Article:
by Ian Bushell
Email from Dr R.L.Brown, of Manaaki Whenua Landcare Research, NZ:
Yes, I am back in NZ and still moderately jet-lagged! Thanks for sending the link to your webpage. I found two of my target species: Volucella inanis and Metoecus paradoxus, as well as Volucella zonaria, and Cryptophagus sp. both of which are thought to be scavengers in the nests. Although, as soon as the colony declines and the social roles erode in the nest, the V. zonaria larvae will quickly become predators of the wasp grubs. Hope to see you next year.
Volucella inanis is the scientific name of the Lesser Hornet Hoverfly, the smaller of the two hornet mimicking Volucella species. From May to September, the adult flies feed on the pollen from a wide variety of the reserve’s plants: yarrow, hogweed, thistles and our plentiful blackberries.
After mating, the female lays her eggs just a few inches from the entrance to a wasp nest. She is very cautious, relying on her yellow and black colouration as camouflage, because if she is detected, the wasps will kill her. Over the whole season, she will lay up to 300 eggs.
The eggs hatch after five days and the larvae move into the nest, where each seeks out and enters a cell with a wasp grub in its 1st or 2nd larval stage. There the Volucella larva eats the grub’s excretions until the grub spins its cocoon. At this point the hoverfly larva breaks open the cocoon and sucks out the contents; it may do this to several cells. At some point it will leave the nest to pupate in the ground underneath, emerging as an adult fly in the following spring.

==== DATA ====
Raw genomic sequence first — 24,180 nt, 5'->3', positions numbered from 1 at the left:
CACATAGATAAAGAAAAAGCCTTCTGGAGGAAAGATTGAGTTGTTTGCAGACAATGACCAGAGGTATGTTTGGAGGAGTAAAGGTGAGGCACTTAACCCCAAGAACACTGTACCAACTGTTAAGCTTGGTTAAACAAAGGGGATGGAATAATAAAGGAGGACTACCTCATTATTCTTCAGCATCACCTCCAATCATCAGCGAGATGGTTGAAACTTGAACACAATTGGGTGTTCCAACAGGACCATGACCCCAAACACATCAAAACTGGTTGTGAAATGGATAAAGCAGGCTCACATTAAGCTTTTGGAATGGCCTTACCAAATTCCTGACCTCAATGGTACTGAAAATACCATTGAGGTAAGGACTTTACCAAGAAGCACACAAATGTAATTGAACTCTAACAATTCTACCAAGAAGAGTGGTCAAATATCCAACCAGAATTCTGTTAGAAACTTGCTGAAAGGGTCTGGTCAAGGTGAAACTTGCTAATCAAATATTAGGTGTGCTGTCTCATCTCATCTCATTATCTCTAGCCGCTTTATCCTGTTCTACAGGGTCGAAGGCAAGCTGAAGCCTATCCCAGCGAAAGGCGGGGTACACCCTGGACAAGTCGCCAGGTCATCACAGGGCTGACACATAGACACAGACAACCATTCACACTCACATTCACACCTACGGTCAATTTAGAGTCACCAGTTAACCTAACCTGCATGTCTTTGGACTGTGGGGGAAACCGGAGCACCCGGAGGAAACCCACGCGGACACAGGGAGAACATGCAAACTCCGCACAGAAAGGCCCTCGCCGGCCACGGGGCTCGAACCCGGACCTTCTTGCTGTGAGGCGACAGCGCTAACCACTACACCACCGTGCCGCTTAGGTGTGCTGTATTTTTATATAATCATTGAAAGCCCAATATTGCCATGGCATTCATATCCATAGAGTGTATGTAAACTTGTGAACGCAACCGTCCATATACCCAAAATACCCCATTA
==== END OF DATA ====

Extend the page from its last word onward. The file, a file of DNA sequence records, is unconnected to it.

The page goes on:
Video by Dr R.L.Brown
Volucella inanis is a European native and here in the UK we are on the western edge of its range. Before 1960, that range seemed to contract but then remained constant, concentrated in the south east of England, until the 1990s. At the moment there is evidence that the species is expanding its range rapidly to the west and north. It is assumed that this is the outcome of climate change.
As Volucella inanis predates only Eurasian hornets, common wasps and German wasps, researchers in New Zealand seem confident that its introduction can be safely confined to the areas where Common and German Wasps, invasive aliens, have become such an ecological threat.
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